Motivation theory in real life – with Daniel Pink’s “Drive” and Kolind/Bøtters “Unboss”

Preamble: Jacob Bøtter (@boetter) asked me to translate my Danish version of this article to English, in order to share it amongst the UK speaking Unboss fora. Hereby done 🙂

This article describes how I use Daniel Pinks “Drive” and Kolind / Bøtters “Unboss” in my work as a people manager.

The article is written “short, sweet and to the point”, just like my other writings. The purpose is to allow the reader to skim and adopt the content and messages within 3-5 minutes.

If you find this useful, please pop me an email. 🙂

 

Motivation – how?

I’ve created this poster that hangs size A0 on my wall behind me at work:

autonomy-mastering-purpose-motivation
The method is boldly snatched from Daniel Pinks book “Drive – The Surprising Truth About What Motivates Us”, which is very recommendable (and very easy to find on Saxo.com and Amazon). Daniel Pink examines the theory here, in this famous TED video. In addition, it is seasoned with inspiration from Kolind (@Kolind) and Bøtters (@boetter) “Unboss“.

I have people management responsibility for a couple of handfuls of employees, and I use the terms from this motivation model daily, at department meetings, at 1-to-1 conversations with employees, and at employee development interviews.

The model describes the three factors needed to create inner motivation. The book meticulously examines the individual factors, decomposed into elements, very well documented.

I had a need to bring it into a Danish context, which resulted in the poster (translated for you here). I expect that it is self-explanatory. 🙂

Unboss plays a big role in my breakdown of autonomy, mastering and purpose.

  • I try – as often as I can – to offer the tasks in plenary, and increasingly the employees volunteer for the tasks themselves. However, it is a long journey that I am very careful with, because people are not used to it.
  • To me, mastery is about the task being juuust a little too big, so there is an intellectual, discipline-related, domain-related or communicative challenge in it.
  • I often talk about the purpose, “The WHY”, as the vision and benchmark for our work. (“We produce green electricity and help making the world a better place.”). Then we talk about the task and how it adds value to systems or projects.

 

Then:

As people manager, the task is to figure out what it takes for each employee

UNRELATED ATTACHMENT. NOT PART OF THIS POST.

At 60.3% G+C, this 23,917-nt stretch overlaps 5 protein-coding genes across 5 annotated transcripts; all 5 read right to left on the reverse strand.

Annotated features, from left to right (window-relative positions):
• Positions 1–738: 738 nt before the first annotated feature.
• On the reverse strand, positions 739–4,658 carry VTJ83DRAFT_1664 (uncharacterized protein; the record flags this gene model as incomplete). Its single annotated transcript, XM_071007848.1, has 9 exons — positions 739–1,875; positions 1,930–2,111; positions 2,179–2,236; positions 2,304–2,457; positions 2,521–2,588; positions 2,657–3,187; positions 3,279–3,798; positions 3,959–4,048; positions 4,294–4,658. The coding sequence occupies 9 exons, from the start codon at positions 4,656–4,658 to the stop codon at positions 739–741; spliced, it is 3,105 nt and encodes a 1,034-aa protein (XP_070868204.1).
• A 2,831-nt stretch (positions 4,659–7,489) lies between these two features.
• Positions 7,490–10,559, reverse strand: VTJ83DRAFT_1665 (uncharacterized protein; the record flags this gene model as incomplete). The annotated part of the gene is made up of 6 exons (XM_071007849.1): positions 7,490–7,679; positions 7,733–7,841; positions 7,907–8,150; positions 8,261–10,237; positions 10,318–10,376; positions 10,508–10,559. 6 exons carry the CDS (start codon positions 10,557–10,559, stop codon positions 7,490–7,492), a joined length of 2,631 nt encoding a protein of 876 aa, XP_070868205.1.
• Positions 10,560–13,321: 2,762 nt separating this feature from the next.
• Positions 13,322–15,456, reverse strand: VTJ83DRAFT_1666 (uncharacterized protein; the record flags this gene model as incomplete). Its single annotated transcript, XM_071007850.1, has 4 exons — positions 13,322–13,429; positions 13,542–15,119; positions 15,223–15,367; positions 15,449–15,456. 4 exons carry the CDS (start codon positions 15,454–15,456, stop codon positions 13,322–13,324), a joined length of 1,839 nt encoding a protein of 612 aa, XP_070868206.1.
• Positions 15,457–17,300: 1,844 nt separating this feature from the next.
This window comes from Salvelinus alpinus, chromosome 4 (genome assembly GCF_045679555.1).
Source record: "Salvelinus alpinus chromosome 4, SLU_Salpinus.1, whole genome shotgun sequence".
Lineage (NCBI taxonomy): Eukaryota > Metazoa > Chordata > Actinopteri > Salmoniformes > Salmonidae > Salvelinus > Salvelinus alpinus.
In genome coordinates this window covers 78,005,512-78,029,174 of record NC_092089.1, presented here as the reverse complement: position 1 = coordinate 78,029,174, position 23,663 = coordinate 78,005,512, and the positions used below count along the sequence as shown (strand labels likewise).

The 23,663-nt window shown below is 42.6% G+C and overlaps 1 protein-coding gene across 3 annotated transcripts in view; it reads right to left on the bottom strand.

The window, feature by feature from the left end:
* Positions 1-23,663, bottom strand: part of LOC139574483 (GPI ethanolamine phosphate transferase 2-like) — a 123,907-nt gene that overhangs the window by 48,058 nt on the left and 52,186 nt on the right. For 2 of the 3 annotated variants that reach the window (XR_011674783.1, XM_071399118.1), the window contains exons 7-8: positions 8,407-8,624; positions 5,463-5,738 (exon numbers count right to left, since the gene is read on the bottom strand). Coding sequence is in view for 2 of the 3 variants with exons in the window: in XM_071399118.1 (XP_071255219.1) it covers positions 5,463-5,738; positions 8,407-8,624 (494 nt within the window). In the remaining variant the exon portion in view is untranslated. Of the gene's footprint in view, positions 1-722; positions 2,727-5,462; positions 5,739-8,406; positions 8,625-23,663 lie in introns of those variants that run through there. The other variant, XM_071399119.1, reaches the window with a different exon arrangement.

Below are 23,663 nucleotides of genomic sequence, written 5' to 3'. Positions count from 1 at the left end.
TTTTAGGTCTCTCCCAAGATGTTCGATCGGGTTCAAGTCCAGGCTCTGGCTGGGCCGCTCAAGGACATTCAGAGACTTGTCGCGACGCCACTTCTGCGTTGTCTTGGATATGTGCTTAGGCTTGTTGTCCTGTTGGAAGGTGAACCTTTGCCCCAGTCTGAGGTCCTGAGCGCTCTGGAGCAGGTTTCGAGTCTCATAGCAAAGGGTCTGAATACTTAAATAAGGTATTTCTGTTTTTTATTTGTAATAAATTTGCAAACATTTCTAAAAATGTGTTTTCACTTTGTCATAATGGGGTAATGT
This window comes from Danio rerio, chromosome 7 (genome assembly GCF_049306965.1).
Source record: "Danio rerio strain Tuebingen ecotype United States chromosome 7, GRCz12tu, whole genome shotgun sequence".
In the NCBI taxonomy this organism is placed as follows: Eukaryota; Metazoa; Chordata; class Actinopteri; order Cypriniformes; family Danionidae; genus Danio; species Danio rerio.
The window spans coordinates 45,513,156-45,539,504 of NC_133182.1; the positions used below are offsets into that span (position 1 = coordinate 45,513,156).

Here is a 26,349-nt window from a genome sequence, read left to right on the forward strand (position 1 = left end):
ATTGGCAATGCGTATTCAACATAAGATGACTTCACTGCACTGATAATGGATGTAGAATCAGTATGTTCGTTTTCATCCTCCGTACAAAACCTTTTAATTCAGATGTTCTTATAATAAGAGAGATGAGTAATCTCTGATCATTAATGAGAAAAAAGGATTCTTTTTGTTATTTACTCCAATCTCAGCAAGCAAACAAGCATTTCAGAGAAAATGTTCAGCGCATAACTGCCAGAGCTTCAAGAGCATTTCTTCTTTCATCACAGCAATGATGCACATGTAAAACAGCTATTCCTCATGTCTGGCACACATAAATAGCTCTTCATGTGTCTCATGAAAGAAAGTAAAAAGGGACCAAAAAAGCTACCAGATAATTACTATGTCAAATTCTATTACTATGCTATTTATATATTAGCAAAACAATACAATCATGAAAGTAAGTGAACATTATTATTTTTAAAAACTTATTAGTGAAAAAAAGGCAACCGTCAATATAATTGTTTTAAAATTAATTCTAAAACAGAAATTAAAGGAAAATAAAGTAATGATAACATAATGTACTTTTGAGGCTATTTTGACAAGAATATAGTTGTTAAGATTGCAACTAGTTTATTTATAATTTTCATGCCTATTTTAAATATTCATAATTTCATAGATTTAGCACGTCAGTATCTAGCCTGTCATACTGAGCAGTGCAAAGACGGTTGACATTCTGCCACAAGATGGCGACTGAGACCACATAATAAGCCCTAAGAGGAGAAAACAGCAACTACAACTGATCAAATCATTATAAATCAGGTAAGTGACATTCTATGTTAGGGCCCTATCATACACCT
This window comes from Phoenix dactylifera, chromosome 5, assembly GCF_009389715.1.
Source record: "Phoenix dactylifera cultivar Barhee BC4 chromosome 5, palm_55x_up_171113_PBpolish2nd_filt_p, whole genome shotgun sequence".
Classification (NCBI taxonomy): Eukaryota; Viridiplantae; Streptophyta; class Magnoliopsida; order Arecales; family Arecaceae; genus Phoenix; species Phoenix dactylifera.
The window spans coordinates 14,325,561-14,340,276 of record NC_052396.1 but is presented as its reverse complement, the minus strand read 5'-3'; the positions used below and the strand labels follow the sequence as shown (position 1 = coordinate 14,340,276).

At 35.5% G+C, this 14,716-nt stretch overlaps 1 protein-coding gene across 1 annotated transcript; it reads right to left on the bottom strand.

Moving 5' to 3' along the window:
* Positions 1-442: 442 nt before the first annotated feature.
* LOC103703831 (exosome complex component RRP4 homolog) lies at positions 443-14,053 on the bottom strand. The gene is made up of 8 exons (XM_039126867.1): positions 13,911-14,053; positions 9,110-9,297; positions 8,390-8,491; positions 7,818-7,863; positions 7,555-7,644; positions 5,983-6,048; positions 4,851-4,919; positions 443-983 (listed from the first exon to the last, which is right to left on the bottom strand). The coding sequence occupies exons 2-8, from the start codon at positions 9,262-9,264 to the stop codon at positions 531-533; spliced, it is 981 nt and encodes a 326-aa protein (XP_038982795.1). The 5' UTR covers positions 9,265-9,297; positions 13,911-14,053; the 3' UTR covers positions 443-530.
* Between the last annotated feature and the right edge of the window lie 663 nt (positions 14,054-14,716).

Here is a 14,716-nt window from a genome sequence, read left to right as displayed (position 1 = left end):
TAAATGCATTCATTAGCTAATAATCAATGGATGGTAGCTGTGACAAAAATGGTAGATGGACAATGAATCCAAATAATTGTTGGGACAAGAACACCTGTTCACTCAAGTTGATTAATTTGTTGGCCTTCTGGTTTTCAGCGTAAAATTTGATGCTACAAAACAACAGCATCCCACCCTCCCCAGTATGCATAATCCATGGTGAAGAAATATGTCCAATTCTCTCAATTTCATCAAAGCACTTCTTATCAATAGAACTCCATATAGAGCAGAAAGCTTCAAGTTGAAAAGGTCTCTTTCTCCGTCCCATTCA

• to get stressed,
  • to get annoyed,
  • to kill motivation,

so we actively can engage in dialogue to avoid such impacts and situations, and remedy them when they occur.

Personally, I get stressed if someone robs me control over my own time. And I am most annoyed by micro-management. And highly unmotivated if I cannot use my creative intellect for problem solving.

 

About the author: Erik

Erik is an experienced leader, department manager, project/program manager. Master of Science from Technical University of Copenhagen. EBA in cross-cultural project management.

Has one comment to “Motivation theory in real life – with Daniel Pink’s “Drive” and Kolind/Bøtters “Unboss””

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  1. Franz Torring - 13. december 2012 at 10:58 Reply

    A few years ago Steen Hildebrandt – a Danish specialist in leadership – asked and published the question “How does a leader lead employees who know more that the leader himself?”. A very interesting question! At the time when the question was asked, I was pondering certain aspects of leadership myself and I asked him a counter question: “How do non-leaders lead leaders who know less than oneself?”. The reason for my question is the obvoius observation that often a business leader is very good at managing and giving out orders but very poor at leading employees – that is motivating them, engaging them and making them perform at their best. An other observation and personal experience throughout many years is that some leaders often take it personal if employees give them pices of advice – and that is no matter how great the pice of advice is. Any comments out there?

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